There are other alternatives as well. A process such as transferring your mortgage to the buyer of your original home or refinancing to create a blended mortgage may be the best option for you.
Transfer of Mortgage
A transfer of mortgage allows you to put the responsibility for the rest of what you owe onto the new homebuyer who purchases your home.
You must get permission from the buyer, but this isn't difficult because they'll be the new owner of the home. It may also allow them to take advantage of low interest rates and avoid closing costs.
Not all mortgage lenders allow for transfers but, if yours does, it can benefit you as well. There are also conditions in mortgage transferring that may require you to look into another alternative if you can't meet them. The buyer you're transferring your mortgage to must also be able to pass income and credit checks.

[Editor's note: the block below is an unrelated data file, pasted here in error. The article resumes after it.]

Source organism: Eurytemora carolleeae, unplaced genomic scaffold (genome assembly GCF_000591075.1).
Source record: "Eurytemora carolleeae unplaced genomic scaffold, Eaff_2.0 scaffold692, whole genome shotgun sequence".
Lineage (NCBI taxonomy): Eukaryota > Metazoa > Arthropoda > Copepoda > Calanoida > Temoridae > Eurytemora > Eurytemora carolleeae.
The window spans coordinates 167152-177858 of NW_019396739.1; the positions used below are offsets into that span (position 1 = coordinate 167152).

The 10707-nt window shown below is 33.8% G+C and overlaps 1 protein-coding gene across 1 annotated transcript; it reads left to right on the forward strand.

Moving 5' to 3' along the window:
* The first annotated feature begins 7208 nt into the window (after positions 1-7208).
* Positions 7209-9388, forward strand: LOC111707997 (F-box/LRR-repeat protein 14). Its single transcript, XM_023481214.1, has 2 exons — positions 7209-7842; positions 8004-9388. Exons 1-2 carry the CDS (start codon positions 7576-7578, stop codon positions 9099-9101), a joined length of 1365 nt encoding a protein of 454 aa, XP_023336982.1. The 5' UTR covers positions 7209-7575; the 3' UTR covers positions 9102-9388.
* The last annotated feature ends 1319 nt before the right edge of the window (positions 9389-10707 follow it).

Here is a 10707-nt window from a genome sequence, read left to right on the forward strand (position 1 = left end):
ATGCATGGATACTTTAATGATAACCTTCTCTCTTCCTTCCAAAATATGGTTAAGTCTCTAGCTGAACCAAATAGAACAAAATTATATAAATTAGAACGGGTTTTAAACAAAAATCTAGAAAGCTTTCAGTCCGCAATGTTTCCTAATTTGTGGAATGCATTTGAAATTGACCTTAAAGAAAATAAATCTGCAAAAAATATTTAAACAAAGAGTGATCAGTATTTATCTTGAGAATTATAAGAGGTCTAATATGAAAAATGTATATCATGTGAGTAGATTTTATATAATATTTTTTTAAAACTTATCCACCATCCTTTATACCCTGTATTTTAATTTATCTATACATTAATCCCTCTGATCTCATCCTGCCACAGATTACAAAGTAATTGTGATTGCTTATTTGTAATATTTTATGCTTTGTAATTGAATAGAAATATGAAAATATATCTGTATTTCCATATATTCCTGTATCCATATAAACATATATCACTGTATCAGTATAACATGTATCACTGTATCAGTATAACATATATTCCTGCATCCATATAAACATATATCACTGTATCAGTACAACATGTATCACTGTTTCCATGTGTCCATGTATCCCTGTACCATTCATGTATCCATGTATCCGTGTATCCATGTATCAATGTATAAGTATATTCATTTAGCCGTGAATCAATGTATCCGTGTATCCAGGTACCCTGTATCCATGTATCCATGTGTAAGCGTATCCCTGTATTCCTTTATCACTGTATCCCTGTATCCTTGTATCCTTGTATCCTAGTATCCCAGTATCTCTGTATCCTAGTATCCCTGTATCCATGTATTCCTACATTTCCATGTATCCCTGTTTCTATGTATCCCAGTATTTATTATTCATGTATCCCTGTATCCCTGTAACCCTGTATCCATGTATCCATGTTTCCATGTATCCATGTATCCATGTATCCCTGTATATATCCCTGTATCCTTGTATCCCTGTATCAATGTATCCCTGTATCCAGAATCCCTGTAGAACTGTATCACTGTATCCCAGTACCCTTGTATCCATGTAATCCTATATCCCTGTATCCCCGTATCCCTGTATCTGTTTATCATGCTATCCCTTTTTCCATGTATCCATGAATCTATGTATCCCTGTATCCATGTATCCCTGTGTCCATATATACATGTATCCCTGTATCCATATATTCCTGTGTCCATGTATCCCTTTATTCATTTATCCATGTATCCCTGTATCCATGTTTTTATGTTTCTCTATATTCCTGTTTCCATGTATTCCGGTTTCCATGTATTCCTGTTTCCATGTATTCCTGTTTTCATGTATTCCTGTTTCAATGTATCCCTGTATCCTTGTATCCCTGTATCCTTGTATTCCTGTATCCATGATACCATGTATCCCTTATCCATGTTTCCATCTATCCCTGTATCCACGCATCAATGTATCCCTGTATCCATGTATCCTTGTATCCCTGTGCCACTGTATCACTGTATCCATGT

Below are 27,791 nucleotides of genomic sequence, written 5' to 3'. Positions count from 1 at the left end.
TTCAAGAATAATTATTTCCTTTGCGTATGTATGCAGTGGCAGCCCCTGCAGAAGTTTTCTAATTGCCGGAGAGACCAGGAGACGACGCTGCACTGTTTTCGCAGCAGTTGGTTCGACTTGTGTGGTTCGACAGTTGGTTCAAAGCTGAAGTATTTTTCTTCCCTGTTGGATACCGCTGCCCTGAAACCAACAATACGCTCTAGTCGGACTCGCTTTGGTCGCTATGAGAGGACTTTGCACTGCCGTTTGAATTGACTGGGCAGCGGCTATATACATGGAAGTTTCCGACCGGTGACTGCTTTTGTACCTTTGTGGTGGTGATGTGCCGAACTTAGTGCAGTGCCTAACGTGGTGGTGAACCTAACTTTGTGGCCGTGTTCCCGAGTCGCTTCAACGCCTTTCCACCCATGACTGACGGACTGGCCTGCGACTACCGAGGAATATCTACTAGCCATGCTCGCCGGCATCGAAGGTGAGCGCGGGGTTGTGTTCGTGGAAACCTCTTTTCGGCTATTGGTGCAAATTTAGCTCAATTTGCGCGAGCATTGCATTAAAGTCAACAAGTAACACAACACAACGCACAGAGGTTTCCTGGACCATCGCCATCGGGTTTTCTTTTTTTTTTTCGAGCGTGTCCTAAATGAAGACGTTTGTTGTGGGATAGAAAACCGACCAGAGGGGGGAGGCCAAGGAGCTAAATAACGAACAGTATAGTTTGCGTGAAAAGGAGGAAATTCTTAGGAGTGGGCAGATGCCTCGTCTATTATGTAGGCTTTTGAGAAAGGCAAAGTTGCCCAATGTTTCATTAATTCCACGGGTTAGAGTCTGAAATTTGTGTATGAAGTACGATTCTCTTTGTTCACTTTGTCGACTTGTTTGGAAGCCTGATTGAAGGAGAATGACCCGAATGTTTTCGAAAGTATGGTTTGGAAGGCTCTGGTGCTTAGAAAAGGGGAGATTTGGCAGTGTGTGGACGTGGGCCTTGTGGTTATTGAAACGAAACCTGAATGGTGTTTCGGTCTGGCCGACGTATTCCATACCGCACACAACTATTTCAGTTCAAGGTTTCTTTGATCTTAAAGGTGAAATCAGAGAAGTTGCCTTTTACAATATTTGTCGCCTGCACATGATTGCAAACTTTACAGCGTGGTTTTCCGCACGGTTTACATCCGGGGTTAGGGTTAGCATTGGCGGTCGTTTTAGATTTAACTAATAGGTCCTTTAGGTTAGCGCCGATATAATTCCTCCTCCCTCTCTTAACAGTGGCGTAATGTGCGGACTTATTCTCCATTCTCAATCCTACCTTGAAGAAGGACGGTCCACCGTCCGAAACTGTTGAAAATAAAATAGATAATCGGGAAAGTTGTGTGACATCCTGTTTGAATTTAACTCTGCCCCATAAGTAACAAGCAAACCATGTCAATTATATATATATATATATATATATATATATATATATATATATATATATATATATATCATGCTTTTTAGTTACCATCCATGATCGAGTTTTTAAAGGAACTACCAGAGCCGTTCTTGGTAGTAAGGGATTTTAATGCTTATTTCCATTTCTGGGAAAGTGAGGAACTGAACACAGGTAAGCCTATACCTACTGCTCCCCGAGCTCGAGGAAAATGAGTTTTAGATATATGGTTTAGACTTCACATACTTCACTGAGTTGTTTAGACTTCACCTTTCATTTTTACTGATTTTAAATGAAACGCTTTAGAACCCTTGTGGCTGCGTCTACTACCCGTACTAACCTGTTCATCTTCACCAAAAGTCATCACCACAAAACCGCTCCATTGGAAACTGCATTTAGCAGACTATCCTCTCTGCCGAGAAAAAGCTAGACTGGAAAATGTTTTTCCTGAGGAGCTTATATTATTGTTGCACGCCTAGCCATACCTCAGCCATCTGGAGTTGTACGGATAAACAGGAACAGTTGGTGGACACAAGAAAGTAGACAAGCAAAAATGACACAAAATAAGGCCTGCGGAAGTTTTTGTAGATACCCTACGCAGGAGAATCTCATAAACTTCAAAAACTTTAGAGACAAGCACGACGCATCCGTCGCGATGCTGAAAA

If you don't meet the requirements for porting a mortgage, you may have to consider a blended mortgage. It combines your previous rate with a new one.
The new rate is more expensive than the original but less than a brand new mortgage. It may be the most economical alternative if you can't get a portable mortgage.
You can get a blended rate for corporate debt or personal loans like a mortgage. It's a more flexible option which makes it a valuable alternative.
Look at your current mortgage before choosing a portable mortgage. Check to see if you're eligible and how much you can save by making the change. The final step is to find the best possible lender to get the lowest rates.
Where to Get A Mortgage
Porting a mortgage is a useful tool for those who are selling a home while attempting to buy a new one. It allows you to transfer your current interest rate and terms to the new home.
If you pass credit checks, have the right type of mortgage, and choose a new home with the right amount of value, you may be approved to be ported. If not, you may have to consider alternatives such as a new, transferred, or blended mortgage.